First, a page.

Catch up on your state trivia with these Arkansas history firsts and interesting fun facts about the state.
34.72240 N, 092.35407 W
June 15, 1836
Number of Counties
75 Counties in Arkansas
Largest County (by population)
843 sq. mi.
Arkansas History Firsts &
1686 - Established near the mouth of the Arkansas River in 1686, Arkansas Post was the first permanent white settlement in the state.
1783 - The Colbert Incident occurred at Arkansas Post. It was the only Revolutionary War skirmish in the state.
1830 - Since the 1830s the area now known as Hot Springs National Park has bathed notables as diverse as Franklin D. Roosevelt, Babe Ruth,
and Al Capone. The park is entirely surrounded by the city of Hot Springs, the boyhood home of President Bill Clinton.
1800s Late -Judge Isaac Parker often called the "Hanging Judge," from Fort Smith, Arkansas ruled over the lawless land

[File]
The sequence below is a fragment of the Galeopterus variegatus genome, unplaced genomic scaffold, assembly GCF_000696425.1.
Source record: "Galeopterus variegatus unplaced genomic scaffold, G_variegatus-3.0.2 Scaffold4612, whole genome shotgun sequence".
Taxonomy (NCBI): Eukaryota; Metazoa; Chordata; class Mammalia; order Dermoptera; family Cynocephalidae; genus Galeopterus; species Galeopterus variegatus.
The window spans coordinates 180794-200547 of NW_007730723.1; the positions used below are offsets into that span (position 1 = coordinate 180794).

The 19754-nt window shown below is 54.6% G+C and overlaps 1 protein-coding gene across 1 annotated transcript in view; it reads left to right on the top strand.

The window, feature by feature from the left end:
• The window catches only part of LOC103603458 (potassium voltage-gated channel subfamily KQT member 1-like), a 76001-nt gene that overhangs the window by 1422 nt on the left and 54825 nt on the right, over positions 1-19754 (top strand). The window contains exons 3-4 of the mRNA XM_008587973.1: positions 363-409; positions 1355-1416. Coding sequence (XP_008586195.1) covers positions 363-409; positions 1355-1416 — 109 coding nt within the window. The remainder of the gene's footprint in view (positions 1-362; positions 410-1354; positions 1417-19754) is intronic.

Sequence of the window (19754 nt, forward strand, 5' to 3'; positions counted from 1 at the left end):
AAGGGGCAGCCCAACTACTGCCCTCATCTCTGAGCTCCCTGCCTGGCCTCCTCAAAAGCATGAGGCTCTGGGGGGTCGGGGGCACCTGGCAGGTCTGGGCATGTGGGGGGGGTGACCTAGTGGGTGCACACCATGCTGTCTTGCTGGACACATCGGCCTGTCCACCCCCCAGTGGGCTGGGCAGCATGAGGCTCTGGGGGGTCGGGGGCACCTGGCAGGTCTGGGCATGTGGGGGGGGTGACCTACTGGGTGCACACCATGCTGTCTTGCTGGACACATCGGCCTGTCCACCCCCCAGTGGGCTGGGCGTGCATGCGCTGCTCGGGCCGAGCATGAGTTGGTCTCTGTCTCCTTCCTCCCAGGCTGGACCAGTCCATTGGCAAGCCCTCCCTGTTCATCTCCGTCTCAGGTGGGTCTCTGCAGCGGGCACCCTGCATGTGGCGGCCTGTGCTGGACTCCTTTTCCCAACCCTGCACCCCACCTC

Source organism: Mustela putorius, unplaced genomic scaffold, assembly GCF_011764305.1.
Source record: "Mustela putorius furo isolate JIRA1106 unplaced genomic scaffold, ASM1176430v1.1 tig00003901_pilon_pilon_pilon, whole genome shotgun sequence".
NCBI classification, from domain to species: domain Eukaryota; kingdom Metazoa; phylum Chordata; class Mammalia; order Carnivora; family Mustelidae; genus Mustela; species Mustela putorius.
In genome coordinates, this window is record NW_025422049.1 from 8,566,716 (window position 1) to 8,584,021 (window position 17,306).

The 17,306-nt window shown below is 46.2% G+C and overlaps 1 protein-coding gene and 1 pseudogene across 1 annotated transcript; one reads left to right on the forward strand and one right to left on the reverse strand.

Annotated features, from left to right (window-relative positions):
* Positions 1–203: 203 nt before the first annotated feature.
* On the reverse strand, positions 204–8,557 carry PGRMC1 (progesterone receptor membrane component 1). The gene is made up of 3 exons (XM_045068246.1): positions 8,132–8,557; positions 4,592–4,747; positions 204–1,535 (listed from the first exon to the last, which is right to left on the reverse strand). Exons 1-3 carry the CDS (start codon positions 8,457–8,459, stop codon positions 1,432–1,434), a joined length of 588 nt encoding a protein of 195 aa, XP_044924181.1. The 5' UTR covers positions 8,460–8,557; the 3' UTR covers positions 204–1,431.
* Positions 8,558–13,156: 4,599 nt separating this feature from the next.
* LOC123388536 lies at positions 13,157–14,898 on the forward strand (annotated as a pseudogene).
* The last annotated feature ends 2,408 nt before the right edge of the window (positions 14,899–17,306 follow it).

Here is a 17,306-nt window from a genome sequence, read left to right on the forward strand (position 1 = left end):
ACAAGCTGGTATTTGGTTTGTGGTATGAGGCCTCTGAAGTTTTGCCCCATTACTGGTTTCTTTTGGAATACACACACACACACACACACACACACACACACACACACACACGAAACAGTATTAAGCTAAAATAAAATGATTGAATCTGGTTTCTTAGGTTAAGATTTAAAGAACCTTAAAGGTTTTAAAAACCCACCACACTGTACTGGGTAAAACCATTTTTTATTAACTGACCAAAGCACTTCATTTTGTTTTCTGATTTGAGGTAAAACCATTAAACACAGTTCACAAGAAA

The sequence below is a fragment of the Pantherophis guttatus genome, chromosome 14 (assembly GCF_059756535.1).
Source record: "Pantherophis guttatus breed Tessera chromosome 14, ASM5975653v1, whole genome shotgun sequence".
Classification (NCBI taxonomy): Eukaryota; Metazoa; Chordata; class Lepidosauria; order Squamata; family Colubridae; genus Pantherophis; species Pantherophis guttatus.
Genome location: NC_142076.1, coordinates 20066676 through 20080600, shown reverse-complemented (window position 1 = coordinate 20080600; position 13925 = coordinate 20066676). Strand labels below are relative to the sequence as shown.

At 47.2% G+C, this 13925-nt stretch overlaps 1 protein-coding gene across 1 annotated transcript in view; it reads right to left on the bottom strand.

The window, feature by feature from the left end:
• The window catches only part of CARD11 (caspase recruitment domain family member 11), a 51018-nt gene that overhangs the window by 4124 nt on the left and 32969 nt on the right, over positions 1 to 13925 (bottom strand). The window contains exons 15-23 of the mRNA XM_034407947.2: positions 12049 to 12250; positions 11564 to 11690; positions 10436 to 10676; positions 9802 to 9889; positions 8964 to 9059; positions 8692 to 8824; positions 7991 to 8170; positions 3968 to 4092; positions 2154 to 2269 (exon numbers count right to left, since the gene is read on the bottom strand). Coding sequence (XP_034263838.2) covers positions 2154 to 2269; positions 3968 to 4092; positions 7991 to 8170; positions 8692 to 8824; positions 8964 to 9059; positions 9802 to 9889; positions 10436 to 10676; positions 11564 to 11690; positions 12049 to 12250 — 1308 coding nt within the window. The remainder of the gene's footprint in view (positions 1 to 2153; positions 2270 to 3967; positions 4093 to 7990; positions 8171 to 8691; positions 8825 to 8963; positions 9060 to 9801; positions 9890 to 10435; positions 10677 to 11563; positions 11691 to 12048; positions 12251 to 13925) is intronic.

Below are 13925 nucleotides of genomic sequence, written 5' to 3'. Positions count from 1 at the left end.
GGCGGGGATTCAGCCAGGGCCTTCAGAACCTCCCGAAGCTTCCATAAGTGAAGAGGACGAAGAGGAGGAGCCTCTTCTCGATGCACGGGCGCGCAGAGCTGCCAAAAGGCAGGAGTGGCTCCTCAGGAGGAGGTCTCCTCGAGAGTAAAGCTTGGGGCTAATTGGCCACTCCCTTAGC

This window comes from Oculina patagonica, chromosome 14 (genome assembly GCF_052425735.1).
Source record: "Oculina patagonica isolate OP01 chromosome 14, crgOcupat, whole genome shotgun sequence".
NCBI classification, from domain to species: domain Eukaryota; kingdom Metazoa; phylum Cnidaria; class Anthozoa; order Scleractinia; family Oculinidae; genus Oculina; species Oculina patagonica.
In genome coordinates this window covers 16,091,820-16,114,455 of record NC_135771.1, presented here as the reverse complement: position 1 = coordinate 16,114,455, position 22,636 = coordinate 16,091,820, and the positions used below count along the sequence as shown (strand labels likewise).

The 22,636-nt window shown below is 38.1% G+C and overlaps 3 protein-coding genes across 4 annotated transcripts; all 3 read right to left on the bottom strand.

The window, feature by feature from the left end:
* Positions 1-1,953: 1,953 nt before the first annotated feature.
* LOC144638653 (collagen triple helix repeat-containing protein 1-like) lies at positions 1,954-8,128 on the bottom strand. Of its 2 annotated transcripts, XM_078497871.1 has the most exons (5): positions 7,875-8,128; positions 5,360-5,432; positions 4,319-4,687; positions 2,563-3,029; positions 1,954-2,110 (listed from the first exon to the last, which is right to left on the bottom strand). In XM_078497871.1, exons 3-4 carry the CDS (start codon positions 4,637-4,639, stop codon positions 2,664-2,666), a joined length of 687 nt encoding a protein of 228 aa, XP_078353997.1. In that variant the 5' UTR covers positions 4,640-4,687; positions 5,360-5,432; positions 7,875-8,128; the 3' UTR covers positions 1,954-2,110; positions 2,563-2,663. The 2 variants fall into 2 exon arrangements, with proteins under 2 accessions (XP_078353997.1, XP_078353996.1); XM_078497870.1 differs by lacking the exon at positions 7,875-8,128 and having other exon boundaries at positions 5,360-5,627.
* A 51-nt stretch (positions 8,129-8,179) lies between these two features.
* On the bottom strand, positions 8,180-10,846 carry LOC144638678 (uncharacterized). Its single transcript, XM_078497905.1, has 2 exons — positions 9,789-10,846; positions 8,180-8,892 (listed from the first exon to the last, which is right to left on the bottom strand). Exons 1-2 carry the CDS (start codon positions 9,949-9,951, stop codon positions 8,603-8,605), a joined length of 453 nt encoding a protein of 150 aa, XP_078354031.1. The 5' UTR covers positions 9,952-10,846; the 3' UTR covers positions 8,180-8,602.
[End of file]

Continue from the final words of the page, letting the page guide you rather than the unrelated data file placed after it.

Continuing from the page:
of Indian Territory in the late 1800s. Over almost two decades, nearly 80 men were hanged at Fort Smith.
1880 - General Douglas MacArthur, soldier and statesman, was born in Little Rock.
1885 - Little Rock newspaper offered a free plow with each prepaid subscription of $12.
1890s - William "Bill" Doolin was the founder of the Wild Bunch, which specialized in robbing banks, trains and stagecoaches
in Arkansas, Oklahoma , and Kansas in the 1890s, was born in 1858 on a farm in Johnson County north of Clarksville. Originally a member of the Dalton
Gang, he formed his own gang around 1893 and the Wild Bunch became the premier terrorizers of the West until Doolin was captured in a Eureka Springs